Sarah Ruden, with a solid background in translating classical Greco-Roman literature, brings her considerable knowledge to bear in providing a window into that era through quoting the literature of that era. Unfortunately, while a master in classical literature, Ruden appears to have only a basic knowledge of theology . At one point in the preface she asserts that "[t]he evidence is strong that the full Christian doctrine came not from Jesus' mouth but from Paul's pen." - without providing any reference as to the source of this "evidence". Encountering such a statement that early into the book might be, for some people, enough to put off reading it altogether, which would be a great loss to the reader.

Rather than defend Paul's controversial remarks in the context of our present culture, Ruden places them in their original context - that of the Greco-Roman world of the first century - and reveals how radical and liberating the message of the Gospel was to the culture of its time.

For example, her examination of the Greek words that were translated as "drunkenness" and "revelries" (or "carousings"), when set alongside quotations that reveal the true context of their usage, informs us that Paul's admonishments on these issues were grounded in genuine pastoral concern and not joyless piety. Similarly, one encounters Paul's pastoral words against sexual immorality in a culture where pedophilia is rife and what Plato described as a failed attempt by Thrasymachos to seduce Socrates turns out not to have been an rare anomaly of deviant behaviour but something encountered in everyday life.
"O the times, O the morals" indeed!

In a similar manner, Ruden examines Paul's views on pleasure, women, loyalty to the state, slavery, and the alternative he preaches as Christian community. One begins to appreciate - perhaps for the first time - what Paul's writings actually meant to the people they were addressed to at the time they were written.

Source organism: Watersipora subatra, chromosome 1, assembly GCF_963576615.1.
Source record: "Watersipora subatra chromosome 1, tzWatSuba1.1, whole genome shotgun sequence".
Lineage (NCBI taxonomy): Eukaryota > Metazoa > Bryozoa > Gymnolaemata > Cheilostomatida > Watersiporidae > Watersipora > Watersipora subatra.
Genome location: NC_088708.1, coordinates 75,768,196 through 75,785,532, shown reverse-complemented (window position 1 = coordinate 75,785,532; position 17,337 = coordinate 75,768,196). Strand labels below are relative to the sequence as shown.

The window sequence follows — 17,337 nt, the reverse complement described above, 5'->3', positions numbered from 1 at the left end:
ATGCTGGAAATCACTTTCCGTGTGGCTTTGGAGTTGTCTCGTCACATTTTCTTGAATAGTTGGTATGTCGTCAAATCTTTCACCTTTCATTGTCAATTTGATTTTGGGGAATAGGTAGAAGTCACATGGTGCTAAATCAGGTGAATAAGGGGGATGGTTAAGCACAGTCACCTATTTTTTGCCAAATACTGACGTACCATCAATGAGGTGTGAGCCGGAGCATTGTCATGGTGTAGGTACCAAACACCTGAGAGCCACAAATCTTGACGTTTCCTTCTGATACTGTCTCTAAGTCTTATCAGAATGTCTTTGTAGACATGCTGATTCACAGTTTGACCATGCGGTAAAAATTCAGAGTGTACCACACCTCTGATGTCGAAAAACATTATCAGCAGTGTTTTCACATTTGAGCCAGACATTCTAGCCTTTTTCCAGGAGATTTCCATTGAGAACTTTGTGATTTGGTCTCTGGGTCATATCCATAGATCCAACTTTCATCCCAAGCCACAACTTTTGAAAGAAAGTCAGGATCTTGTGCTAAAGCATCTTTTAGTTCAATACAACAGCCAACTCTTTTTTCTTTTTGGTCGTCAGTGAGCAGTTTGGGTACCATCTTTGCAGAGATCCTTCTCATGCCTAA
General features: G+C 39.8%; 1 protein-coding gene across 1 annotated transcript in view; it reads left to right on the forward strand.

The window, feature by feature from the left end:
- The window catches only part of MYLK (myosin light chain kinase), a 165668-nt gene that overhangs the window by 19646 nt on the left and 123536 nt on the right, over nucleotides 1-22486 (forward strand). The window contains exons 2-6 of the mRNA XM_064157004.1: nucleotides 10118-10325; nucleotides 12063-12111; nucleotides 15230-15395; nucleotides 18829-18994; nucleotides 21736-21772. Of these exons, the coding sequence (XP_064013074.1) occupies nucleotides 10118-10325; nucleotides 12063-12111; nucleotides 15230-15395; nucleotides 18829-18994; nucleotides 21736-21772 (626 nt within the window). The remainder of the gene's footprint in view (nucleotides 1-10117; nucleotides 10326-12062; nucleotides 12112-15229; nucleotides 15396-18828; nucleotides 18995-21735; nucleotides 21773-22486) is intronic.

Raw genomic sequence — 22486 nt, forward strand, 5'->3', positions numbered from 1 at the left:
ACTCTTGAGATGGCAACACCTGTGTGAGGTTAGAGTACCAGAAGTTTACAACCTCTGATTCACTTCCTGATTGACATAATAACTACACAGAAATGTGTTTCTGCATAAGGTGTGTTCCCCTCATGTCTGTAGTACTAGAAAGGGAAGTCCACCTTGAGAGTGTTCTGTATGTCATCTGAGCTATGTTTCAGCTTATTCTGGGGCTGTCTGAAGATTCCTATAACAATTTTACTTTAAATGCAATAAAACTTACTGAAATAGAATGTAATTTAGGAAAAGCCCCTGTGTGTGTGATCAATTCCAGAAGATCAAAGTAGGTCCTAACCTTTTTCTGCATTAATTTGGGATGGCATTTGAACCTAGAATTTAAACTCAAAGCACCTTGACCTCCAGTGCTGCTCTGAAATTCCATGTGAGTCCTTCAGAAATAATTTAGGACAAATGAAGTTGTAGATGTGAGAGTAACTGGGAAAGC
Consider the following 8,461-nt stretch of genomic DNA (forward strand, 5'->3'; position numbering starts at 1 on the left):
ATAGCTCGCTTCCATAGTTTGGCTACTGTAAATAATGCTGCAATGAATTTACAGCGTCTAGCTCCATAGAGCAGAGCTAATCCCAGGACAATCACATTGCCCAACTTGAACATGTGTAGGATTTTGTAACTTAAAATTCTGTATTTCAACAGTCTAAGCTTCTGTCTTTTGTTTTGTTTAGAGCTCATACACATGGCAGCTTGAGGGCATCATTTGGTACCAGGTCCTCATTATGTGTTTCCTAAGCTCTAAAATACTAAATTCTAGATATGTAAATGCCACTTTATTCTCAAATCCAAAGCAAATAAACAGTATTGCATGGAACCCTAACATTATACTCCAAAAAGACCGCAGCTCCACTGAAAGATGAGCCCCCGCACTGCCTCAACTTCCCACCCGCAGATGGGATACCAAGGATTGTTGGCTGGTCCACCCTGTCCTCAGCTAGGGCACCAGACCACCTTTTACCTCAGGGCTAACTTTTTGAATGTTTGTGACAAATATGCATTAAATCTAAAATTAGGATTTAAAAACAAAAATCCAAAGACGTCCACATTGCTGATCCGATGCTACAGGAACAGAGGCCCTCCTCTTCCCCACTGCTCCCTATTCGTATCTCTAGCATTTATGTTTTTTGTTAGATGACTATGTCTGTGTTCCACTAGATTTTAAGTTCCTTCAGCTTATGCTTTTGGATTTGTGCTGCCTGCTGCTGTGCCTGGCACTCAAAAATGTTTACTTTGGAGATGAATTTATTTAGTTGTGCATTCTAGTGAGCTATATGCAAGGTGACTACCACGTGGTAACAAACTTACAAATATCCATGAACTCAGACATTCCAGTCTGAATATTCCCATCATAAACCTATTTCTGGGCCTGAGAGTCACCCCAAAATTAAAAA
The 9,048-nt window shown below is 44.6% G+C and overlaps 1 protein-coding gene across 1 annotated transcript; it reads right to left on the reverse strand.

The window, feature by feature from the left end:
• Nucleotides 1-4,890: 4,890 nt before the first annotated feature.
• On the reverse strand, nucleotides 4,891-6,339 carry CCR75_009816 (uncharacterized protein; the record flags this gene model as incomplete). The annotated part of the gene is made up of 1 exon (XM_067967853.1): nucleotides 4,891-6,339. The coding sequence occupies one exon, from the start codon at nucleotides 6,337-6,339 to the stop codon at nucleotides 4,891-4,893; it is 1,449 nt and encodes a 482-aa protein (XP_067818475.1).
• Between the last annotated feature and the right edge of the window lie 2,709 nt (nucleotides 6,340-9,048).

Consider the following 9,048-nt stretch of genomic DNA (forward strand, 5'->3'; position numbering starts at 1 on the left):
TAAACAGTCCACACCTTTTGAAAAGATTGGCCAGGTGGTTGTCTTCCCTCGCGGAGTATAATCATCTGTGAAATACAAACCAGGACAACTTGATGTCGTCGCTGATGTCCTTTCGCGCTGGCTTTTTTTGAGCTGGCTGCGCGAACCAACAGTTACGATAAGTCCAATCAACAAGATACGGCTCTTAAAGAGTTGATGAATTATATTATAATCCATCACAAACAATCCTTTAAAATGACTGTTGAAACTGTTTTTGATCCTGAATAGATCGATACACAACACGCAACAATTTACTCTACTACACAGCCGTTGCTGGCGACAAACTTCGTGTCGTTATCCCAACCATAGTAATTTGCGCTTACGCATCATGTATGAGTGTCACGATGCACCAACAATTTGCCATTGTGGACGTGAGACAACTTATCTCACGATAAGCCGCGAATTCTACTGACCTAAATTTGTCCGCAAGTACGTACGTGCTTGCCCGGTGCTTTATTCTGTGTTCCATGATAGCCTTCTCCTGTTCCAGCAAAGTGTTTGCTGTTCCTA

In examining Paul's writings in their original context, Ruden raises the pertinent question of whether Paul's writings have meaning for contemporary society. Paul's concern and respect for the dignity and well being of all - man, woman, Jew, Greek, Slave, free - stands out in sharp contrast to the exploitative, hierarchical, malevolent structure of Greco-Roman society - and that of our own. Her depiction of first century "civilized" life points out that we have some ways to go in some areas to equal or surpass the decadence of Roman society and it raises the vital question of whether we wish to continue in that direction or change course. It we opt for the former choice then we must consider that all previous societies that have continued in that direction have disintegrated or imploded and there is no reason to assume that our fate will be any different. If we decide to opt for the latter choice, then the alternative community of the early church and Paul's pastoral advice to it becomes very - and vitally - relevant to us - even if the rest of society deems it prudish or politically incorrect.

A word of caution to prospective readers is necessary: some of the literature quoted is quite graphic in nature and and the language occasionally obscene. You might want to bear this in mind before beginning a small group study of this book. ( )
1 vote WellingtonWomble | May 13, 2012 |
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Book description
A fresh new look at the letters of Paul which discards centuries of mistranslation to recover Paul's original message of freedom and dignity for all, from widely praised expert on the classical world Sarah Ruden, now in paperback.